Inflation accelerated from 5.4 percent in December, the Pretoria-based statistics office said. The median estimate of 24 economists surveyed by Bloomberg was 5.7 percent. Prices rose 0.7 percent in the month.
The rand’s 22 percent plunge against the dollar since the start of last year, the worst among 16 major currencies tracked by Bloomberg, has boosted inflation expectations as import costs increase. That prompted the Reserve Bank to raise its benchmark repurchase rate by half a percentage point to 5.5 percent last month, the first increase since June 2008.
“Much of the upward inflationary price pressures are stemming from food and fuel prices,” Kamilla Kaplan, an economist at Investec Ltd. in Johannesburg, said in an e-mailed note to clients before the data was released. The central bank “will likely continue to highlight the upside risks to the inflation outlook.”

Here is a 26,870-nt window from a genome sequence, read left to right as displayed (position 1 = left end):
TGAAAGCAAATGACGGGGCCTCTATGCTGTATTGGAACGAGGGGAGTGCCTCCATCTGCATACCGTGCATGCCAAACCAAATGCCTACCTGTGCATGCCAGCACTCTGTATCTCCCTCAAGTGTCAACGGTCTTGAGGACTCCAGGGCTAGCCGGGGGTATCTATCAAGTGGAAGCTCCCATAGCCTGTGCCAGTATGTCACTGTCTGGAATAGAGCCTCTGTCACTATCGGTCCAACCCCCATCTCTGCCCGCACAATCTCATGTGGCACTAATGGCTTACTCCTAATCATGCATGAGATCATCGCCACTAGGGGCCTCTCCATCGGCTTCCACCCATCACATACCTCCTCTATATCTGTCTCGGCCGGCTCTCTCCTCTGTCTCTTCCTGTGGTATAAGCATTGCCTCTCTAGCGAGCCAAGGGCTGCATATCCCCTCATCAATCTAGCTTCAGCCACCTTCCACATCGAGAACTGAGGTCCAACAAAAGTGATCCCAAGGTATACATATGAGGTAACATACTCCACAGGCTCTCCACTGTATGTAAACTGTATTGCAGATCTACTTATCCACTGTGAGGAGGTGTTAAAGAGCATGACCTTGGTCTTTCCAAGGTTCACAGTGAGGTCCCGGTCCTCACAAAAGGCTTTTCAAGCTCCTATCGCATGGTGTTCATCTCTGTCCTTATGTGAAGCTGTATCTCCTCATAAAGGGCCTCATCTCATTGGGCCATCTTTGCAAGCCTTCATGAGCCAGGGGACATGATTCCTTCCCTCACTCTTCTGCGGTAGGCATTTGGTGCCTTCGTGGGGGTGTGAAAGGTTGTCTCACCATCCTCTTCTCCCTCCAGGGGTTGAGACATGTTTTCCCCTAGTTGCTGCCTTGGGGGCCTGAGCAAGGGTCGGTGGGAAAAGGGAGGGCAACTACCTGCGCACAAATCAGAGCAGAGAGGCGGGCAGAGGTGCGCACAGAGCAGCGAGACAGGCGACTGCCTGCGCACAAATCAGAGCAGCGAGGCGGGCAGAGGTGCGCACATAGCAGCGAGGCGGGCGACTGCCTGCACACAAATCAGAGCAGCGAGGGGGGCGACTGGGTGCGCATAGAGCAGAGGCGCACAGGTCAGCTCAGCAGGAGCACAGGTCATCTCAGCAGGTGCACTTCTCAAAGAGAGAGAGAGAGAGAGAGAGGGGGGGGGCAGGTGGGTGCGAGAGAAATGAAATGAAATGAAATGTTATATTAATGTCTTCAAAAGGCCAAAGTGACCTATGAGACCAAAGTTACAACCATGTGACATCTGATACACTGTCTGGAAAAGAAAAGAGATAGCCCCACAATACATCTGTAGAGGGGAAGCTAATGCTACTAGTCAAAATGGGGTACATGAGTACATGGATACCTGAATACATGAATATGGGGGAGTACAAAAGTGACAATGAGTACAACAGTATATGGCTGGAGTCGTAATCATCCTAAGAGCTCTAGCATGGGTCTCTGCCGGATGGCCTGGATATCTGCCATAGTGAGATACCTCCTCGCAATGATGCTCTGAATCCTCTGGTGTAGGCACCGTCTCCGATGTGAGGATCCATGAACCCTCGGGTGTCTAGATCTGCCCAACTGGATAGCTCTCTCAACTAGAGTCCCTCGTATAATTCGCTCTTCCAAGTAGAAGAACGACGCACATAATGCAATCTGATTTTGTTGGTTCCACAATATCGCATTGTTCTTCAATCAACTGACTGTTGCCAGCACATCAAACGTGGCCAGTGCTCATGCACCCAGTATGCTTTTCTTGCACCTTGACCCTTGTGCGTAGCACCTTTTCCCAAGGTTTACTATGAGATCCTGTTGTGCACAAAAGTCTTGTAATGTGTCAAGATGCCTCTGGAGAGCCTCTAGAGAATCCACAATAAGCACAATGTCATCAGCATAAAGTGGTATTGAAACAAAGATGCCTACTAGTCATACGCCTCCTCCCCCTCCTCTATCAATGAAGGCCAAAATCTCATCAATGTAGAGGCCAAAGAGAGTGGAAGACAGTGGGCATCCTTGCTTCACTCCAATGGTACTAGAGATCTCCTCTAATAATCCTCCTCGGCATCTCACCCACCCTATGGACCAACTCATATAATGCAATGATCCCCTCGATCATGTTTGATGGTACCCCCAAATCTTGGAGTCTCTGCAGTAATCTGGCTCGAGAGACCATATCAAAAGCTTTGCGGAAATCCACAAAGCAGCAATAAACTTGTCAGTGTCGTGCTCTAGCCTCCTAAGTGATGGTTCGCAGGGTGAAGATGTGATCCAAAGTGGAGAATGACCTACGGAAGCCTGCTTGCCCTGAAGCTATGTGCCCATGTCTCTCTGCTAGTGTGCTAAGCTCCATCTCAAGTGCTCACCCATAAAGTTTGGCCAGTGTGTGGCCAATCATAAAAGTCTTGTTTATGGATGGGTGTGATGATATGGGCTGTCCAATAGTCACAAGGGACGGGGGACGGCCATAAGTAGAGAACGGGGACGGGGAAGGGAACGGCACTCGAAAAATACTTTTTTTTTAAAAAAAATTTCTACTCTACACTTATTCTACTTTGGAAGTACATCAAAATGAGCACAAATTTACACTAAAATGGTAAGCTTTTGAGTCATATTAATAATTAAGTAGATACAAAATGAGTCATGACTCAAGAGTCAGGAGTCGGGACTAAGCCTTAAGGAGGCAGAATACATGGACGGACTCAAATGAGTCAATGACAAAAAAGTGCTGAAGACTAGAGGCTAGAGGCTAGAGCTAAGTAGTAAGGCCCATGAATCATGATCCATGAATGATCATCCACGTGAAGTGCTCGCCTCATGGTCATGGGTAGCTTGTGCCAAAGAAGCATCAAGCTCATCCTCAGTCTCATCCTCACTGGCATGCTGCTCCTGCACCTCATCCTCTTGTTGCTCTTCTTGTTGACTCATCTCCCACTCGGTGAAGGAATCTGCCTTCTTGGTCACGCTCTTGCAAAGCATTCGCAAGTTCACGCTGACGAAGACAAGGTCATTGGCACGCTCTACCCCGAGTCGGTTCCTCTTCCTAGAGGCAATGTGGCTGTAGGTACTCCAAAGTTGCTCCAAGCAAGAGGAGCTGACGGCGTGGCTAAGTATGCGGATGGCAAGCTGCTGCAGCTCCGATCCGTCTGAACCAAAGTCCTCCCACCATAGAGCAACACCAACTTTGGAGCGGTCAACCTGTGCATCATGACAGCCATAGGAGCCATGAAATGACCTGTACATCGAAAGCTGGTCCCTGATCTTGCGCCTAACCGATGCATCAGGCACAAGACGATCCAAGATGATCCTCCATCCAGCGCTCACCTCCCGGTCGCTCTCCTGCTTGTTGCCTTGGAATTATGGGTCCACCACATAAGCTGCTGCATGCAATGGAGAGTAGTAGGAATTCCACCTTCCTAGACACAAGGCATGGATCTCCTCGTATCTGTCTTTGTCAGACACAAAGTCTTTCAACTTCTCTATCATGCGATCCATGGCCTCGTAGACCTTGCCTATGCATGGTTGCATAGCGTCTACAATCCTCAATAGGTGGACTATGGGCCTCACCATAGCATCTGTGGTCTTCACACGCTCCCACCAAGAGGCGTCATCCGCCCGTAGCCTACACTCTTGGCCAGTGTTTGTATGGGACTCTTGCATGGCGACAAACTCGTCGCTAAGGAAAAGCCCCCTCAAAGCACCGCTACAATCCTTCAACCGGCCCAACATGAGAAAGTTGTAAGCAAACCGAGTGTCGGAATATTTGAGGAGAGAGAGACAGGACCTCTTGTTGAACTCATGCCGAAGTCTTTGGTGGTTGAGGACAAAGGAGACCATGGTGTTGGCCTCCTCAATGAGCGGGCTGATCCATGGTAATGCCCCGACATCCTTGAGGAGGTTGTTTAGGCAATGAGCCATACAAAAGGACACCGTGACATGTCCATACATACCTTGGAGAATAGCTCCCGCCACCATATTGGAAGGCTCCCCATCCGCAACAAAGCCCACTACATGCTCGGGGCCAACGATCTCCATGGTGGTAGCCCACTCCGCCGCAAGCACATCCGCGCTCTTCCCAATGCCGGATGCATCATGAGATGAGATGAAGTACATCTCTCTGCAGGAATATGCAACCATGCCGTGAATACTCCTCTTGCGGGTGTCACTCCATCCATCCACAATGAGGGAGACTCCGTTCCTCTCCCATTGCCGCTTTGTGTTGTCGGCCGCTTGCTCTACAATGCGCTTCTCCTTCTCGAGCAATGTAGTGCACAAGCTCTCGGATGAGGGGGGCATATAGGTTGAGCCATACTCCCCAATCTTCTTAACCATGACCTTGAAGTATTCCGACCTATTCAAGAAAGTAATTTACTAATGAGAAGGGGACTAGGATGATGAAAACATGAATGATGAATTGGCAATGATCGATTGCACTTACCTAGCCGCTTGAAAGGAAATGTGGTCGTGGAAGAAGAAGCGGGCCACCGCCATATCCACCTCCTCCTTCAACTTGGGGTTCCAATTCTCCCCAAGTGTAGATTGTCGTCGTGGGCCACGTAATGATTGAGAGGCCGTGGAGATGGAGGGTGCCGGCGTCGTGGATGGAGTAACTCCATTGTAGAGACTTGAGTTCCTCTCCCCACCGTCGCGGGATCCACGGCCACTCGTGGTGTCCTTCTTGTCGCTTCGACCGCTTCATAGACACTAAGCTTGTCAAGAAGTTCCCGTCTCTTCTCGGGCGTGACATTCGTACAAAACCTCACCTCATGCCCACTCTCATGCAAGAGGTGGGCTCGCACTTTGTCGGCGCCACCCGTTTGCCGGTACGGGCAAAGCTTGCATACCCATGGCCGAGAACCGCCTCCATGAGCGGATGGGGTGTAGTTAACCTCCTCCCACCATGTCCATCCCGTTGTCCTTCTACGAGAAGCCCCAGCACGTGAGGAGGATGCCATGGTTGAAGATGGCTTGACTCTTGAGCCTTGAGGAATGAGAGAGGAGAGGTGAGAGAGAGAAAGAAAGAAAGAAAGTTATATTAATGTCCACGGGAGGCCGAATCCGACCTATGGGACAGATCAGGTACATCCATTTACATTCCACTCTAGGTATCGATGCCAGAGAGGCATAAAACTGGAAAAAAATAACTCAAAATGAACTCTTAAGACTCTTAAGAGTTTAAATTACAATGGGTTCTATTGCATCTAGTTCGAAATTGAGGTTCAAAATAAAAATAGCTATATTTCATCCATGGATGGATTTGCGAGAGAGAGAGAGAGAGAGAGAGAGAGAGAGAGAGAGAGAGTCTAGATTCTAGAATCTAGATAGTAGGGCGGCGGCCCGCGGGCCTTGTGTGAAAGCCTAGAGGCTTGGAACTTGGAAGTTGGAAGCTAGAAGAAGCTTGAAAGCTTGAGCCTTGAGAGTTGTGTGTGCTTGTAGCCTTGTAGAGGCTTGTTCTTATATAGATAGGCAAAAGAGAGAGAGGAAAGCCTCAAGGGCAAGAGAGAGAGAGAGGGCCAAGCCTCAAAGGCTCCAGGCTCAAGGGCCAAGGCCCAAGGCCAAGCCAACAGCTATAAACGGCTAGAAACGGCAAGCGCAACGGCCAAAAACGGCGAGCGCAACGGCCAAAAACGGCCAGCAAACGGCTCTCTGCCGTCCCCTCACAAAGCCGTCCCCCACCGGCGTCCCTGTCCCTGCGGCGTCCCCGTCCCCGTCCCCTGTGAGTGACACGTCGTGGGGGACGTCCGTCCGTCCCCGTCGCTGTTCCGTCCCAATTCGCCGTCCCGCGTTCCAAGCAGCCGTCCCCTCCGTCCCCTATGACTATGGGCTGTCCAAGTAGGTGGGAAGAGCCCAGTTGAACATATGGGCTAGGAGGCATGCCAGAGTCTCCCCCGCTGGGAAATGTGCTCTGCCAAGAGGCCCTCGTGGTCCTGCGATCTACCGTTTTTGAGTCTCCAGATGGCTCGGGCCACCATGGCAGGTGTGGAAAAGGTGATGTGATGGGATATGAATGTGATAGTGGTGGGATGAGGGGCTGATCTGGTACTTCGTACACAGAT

Inflation will probably breach the central bank’s 3 percent to 6 percent target in the second quarter of this year and peak at 6.6 percent in the final three months of the year, Governor Gill Marcus said on Jan. 29.
The core inflation rate, which excludes food, non-alcoholic beverages, gasoline and energy costs, was unchanged at 5.3 percent in January, in line with the median estimate of eight economists surveyed by Bloomberg.
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